I'd like to make a shelf from 17mm (2/3") thick plywood, whose back will be affixed to a brick wall and its front will be suspended by metal cables from a concrete ceiling (e.g. something with the same principle of the construction in this image).

I'm aiming for a shelf about 2m (6ft 6.7in) wide and 80cm (2ft 7.5in) deep.

Naturally, I'd like the shelf to be as stable and robust as possible. I tried consulting the Sagulator, but I think my case requires 2D load analysis, whereas the Sagulator is apparently only 1D. So my questions are:

  1. For affixing the back of the shelf to the wall, are 3-4 metal "L" brackets (distributed along the shelf's length) preferable to having a wooden support beam (as in the previously linked image)? What length of brackets should I get?

  2. Will 3-4 metal cables in the front be enough? Will adding a metal support strip in the front of the shelf (through which the cables will pass) provide a significant improvement of the shelf's robustness?

  3. What mass could I safely load on such a shelf?

Many thanks in advance for any help.

1 Answer 1

  1. The wooden support beam ("ledger" around here) is nice because it supports the shelf weight evenly. It also gives you the opportunity to put a lot of fasteners in the wall if you feel like a few isn't going to be good enough. The bad thing is that there's relatively little to anchor against a horizontal pull forward. So, if it was me, I'd combine the ledger with a smallish (10cm/leg) L bracket on each end to prevent that pull. (For aesthetics, I'd put the bracket on the top side of the shelf.

  2. Sag-wise, in all likelihood, 4 support points will be adequate. If your load causes sagging, simply add a metal or wooden strip. If you see sagging on the short edge, add wood or metal in that direction.

  3. If your wires are anchored well into the ceiling (note, this is tough, as a straight pull out -- "tension", as opposed to "shear" -- is the weakest direction for a concrete anchor), this should hold anything short of a book and bullion collection. Be sure to use turnbuckles or equivalent to ensure that your cables are carrying the load equally. I'd suggest when you shop for anchors that you aim for something like a 10mm x 75mm in an expansion sleeve design. For reference, this would be something like an ITW Red Head Trubolt Wedge Anchor, which offers around 3000 pounds resistance to pull out. To attach wire to a bolt in the ceiling, use a "bolt hanger".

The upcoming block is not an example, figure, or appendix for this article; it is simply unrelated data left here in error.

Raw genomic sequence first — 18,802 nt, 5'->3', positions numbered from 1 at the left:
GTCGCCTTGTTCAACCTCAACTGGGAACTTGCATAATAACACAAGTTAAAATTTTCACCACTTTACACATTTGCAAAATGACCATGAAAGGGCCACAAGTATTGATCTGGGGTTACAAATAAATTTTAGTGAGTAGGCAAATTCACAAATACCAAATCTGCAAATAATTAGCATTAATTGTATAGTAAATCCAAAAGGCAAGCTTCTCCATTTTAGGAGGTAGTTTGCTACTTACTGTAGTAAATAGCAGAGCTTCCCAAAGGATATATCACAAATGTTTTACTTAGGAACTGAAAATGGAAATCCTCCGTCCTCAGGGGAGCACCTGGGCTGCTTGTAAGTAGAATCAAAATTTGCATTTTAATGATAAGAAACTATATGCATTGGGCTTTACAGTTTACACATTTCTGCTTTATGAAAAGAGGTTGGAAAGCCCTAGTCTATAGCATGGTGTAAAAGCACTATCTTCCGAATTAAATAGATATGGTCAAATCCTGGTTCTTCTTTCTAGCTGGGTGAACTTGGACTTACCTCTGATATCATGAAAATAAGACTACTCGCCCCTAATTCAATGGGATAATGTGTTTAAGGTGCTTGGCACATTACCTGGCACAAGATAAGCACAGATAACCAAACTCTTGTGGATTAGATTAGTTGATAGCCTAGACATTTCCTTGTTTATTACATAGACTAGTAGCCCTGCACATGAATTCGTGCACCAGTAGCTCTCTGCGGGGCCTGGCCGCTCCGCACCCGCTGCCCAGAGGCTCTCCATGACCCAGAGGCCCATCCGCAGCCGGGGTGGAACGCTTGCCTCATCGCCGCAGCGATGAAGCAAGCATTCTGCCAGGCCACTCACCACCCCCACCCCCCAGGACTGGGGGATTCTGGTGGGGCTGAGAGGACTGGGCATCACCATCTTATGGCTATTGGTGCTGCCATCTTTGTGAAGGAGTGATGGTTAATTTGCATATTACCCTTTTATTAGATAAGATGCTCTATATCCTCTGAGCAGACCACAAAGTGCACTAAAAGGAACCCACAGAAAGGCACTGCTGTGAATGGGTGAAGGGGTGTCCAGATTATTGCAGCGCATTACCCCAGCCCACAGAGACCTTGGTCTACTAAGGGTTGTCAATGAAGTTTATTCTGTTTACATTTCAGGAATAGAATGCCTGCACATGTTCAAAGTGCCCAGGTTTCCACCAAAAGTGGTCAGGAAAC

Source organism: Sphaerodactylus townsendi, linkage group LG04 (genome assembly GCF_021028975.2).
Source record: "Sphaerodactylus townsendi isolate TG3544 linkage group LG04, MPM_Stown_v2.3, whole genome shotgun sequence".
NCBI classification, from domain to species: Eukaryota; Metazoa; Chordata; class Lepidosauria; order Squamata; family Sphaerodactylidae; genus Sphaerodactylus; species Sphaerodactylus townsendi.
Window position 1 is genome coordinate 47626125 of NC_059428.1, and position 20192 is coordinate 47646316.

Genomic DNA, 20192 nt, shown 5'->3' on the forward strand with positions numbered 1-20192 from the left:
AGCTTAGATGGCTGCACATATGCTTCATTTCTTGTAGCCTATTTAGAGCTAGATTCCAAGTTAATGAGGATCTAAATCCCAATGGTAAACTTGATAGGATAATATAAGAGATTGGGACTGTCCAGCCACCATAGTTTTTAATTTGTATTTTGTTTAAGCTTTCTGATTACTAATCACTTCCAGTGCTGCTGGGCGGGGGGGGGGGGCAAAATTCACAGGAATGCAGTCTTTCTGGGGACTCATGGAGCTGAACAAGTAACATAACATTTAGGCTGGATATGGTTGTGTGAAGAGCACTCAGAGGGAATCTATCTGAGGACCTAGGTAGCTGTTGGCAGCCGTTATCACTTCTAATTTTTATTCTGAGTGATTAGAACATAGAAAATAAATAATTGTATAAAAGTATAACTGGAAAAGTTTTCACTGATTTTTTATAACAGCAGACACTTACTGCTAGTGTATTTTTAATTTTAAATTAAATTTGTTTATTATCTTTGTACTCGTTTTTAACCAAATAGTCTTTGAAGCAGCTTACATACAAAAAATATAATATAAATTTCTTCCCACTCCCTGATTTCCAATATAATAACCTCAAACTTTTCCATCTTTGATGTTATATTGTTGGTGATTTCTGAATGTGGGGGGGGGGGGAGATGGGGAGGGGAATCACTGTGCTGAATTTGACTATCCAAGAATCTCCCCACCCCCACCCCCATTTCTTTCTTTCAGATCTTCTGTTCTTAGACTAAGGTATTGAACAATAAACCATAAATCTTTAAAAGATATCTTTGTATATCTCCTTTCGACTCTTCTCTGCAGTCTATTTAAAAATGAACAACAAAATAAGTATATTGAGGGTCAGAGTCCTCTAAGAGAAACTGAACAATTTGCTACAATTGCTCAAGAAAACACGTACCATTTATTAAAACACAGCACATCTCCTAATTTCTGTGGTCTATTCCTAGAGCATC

bolt hanger

If you set the anchors and test load them and discover that they aren't holding well enough, you might put a (roughly) 100mmx50mm wooden ledger on the ceiling. This will allow more fasteners into the ceiling and permit screw-in eyebolts for the cables.

One last note, if you're drilling into a ceiling that's not entirely owned by you, check to see that you're not going to accidentally drill into water, power, or (worst case!) a post-tensioned slab.

  • Thanks for a very informative and comprehensive answer! Do you have any recommendation for the attachment of the shelf to the cable? Should I use a bolt hanger here as well, or is there a more appropriate apparatus to attach a wood plate?
    – Sagie
    Nov 14, 2016 at 10:04
  • Good question... you could consider eyebolts, or maybe drilling a hole through the shelf and attaching a swage or cable clamp to the underside of the cable. Nov 15, 2016 at 2:46

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